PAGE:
gap between ad-hoc testing and automated testing, and how systematic testing with a test suite bridges that gap. Ad-Hoc Testing Just see if you can break it Make up test cases "on the fly" Human interpretation of requirements Systematic Testing Driven by explicit QA goals → Test suite designed → for coverage → Tests specify expected output Automated Testing Driven by explicit QA goals → Test suite designed for → coverage → Scripts need no human judgment

The rest of this white paper works through the steps shown in the diagram below. (You may notice that this is very similar to the use case writing steps.) Use Case Writing Steps 1: Overall QA Planning

2: Outline the Test Suite

3: List Test Case Names

4: Write Some Test Case Descriptions

5: Write Selected Test Cases

6: Evaluate Test Cases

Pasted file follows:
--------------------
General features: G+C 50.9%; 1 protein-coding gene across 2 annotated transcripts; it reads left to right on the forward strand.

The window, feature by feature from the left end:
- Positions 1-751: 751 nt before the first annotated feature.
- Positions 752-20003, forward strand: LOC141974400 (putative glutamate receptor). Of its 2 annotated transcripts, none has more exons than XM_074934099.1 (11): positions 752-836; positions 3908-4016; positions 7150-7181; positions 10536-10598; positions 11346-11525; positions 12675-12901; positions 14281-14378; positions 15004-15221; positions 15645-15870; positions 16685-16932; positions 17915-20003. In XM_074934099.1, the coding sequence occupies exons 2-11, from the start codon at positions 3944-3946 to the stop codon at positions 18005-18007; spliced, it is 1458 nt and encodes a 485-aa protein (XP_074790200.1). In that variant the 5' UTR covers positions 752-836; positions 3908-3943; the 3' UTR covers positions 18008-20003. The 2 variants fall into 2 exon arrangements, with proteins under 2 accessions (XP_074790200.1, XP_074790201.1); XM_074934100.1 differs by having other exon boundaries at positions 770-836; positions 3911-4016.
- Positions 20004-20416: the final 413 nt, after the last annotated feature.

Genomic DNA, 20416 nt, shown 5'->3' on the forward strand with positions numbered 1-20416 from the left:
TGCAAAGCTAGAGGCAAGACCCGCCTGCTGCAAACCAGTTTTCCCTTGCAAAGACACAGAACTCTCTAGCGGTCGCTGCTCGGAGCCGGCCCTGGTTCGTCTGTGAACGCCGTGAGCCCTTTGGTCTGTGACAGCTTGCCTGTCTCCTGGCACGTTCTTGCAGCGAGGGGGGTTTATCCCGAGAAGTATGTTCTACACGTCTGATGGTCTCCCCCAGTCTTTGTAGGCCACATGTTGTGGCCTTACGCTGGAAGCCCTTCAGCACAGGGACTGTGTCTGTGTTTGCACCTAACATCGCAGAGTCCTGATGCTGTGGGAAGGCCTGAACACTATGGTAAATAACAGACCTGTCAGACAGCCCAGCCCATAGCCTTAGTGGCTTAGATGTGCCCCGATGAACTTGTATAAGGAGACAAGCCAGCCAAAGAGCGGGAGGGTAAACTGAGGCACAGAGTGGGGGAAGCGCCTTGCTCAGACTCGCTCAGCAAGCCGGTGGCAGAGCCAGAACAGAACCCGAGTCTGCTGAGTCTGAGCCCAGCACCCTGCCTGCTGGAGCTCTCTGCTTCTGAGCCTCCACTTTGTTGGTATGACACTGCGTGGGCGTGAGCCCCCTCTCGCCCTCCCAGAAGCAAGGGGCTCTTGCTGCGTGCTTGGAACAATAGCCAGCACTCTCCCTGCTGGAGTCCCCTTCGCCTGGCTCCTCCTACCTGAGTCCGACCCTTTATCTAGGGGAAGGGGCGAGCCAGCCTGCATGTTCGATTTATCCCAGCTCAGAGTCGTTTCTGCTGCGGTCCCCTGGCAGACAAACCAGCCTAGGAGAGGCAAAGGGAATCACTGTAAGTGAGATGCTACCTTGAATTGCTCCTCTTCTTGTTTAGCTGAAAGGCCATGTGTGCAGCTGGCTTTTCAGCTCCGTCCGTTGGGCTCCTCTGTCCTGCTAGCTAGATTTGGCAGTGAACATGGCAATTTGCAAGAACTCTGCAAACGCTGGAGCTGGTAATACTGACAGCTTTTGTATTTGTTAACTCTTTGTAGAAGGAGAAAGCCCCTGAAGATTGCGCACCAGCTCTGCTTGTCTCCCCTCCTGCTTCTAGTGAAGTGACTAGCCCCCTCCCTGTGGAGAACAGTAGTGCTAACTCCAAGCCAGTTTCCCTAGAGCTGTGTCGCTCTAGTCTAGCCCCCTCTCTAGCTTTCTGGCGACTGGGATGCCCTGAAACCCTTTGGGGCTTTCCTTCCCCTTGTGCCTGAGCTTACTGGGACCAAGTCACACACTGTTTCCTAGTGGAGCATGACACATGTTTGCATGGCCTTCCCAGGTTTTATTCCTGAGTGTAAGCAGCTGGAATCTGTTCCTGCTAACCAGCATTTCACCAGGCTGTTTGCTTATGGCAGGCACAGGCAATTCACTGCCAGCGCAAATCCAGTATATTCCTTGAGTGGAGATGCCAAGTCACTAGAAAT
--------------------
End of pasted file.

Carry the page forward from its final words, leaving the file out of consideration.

Note that in steps 4 and 5, we recommend that you only specify the most important test cases in detail. In any complex system, there will be a large number of potential test cases. We encourage you to take a breadth-first approach: map out your test case suite first, then fill in details incrementally as needed. This concept is key to getting the most value out of the limited time that you have for test planning. Step One: Overall QA Planning Software quality is not one-size-fits-all: different software products need different types of testing because they have different QA goals. For example, a real-time system may place much more priority of performance than would a typical desktop business application. The task of QA planning is discussed in detail in the "Quality Throughout the LifeCycle" white paper. The main parts of the overall QA plan are: • • • • Select and prioritize quality goals for this release Select QA activities to achieve those goals Evaluate how well the activities support the goals Plan the actions needed to carry out the activities The overall QA plan addresses all quality activities. Quality can be achieved by building in better quality from the start, and by testing to find and remove defects. Specific QA activities include: coding preconditions, reviewing design and code, unit testing, integration testing, system testing, beta testing, using analysis tools, and field failure reports, among others. The rest of this paper will focus in on just the system testing activity. How ReadySET Pro Helps ReadySET Pro helps with every part of the overall QA plan. The ReadySET Pro QA plan template is pre-populated with detailed goals, activities, evaluation, a plan of action, and a built-in checklist. Adapting the QA plan to your project is largely a matter of "chipping away." That means, selecting the sample answers that fit best rather than writing new text. To see how fast and easy chipping away can be, see the Step-By-Step Demo. ReadySET Pro users have reported that the QA plan template alone saved them an average of three hours. More importantly, a good QA plan can save many more hours later by reducing the number of defects. Use the ROI Calculator to see how the savings for the QA plan, test cases, and other documents really add up to save days or weeks of your project schedule. Step Two: Outline the Test Suite Once you have prioritized your QA goals, it is time to outline the system test suite. A test suite document is an organized table of contents for your test cases: it simply lists the names of all test cases that you intend to write. The suite can be organized in several ways. For example, you can list all the system